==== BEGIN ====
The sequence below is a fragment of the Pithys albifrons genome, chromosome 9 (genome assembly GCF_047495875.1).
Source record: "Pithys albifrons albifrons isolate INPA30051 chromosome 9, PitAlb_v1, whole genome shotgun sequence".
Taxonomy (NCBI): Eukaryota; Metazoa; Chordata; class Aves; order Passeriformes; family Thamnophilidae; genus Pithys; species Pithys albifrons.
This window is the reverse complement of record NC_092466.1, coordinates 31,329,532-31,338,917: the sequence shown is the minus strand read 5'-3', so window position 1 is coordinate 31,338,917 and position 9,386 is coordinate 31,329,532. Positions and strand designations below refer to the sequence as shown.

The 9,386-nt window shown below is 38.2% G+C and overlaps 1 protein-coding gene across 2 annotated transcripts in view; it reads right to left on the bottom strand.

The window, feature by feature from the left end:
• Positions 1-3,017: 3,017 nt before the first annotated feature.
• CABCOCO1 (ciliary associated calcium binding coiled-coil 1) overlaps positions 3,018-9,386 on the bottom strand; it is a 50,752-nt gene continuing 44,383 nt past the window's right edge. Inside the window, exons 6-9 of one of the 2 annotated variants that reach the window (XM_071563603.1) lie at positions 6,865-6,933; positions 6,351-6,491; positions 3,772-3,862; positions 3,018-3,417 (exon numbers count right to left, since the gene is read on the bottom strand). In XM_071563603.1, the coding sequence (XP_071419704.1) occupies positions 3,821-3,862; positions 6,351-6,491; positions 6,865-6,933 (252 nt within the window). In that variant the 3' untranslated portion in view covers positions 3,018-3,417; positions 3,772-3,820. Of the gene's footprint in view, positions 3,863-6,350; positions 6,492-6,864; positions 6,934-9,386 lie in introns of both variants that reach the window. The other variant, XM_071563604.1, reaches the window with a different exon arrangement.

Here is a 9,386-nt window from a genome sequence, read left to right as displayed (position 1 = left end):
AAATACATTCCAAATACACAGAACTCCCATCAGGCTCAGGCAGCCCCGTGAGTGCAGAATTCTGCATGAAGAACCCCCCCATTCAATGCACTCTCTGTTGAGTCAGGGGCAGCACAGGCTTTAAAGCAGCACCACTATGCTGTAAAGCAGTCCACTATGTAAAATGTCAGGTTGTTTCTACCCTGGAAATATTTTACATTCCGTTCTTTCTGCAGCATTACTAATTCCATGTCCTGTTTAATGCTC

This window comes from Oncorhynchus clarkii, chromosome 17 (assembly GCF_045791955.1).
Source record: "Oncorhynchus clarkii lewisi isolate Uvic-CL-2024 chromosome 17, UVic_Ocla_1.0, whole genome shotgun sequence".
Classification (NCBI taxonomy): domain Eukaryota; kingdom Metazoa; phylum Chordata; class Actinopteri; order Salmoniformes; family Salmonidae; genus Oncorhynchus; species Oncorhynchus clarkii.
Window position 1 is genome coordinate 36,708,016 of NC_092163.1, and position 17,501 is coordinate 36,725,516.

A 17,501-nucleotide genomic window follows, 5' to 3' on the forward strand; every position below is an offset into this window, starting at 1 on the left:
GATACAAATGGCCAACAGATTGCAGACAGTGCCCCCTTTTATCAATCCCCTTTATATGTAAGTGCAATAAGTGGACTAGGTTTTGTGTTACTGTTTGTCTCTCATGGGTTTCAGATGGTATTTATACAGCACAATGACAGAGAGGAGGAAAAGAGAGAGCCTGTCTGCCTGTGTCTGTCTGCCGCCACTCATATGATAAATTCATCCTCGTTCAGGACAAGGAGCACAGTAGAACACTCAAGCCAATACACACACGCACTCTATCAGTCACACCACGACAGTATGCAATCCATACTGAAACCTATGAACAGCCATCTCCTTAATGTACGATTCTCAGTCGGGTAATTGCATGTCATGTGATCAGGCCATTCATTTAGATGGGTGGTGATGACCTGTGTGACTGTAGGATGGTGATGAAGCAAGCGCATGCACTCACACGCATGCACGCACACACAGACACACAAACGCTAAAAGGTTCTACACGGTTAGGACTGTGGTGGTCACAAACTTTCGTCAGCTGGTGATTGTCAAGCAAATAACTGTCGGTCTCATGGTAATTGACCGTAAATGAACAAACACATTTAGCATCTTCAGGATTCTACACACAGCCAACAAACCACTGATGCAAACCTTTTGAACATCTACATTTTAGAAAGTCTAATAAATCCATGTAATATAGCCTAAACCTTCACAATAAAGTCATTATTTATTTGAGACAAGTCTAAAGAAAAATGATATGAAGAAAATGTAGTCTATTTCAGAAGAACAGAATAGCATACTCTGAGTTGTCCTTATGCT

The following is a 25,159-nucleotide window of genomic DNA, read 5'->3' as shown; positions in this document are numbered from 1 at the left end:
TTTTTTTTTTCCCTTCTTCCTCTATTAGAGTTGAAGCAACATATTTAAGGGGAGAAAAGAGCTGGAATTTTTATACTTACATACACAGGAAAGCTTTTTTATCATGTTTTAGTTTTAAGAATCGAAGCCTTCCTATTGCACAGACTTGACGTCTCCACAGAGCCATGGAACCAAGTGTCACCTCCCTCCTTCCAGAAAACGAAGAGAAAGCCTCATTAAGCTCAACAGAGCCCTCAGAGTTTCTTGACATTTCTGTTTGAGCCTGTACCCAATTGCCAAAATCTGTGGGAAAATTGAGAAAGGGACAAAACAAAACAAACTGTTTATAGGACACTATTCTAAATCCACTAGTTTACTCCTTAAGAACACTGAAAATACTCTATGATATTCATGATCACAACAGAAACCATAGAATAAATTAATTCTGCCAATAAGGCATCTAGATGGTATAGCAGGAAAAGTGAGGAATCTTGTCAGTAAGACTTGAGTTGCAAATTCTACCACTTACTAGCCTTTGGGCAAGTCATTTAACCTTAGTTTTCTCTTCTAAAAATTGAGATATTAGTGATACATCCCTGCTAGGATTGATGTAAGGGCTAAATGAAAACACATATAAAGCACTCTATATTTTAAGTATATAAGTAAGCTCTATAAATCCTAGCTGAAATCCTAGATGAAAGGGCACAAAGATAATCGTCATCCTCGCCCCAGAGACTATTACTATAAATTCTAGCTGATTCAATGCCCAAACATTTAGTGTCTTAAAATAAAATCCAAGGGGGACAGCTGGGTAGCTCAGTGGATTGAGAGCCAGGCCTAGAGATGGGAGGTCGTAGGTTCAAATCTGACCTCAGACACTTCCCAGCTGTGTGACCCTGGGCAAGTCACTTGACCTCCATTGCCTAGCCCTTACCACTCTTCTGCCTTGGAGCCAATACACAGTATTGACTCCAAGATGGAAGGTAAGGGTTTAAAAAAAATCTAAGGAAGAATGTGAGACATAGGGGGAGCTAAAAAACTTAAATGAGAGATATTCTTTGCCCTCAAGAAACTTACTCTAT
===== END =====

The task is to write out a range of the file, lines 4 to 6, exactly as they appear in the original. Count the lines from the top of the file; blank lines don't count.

This window is the reverse complement of record NC_092466.1, coordinates 31,329,532-31,338,917: the sequence shown is the minus strand read 5'-3', so window position 1 is coordinate 31,338,917 and position 9,386 is coordinate 31,329,532. Positions and strand designations below refer to the sequence as shown.

The 9,386-nt window shown below is 38.2% G+C and overlaps 1 protein-coding gene across 2 annotated transcripts in view; it reads right to left on the bottom strand.

The window, feature by feature from the left end: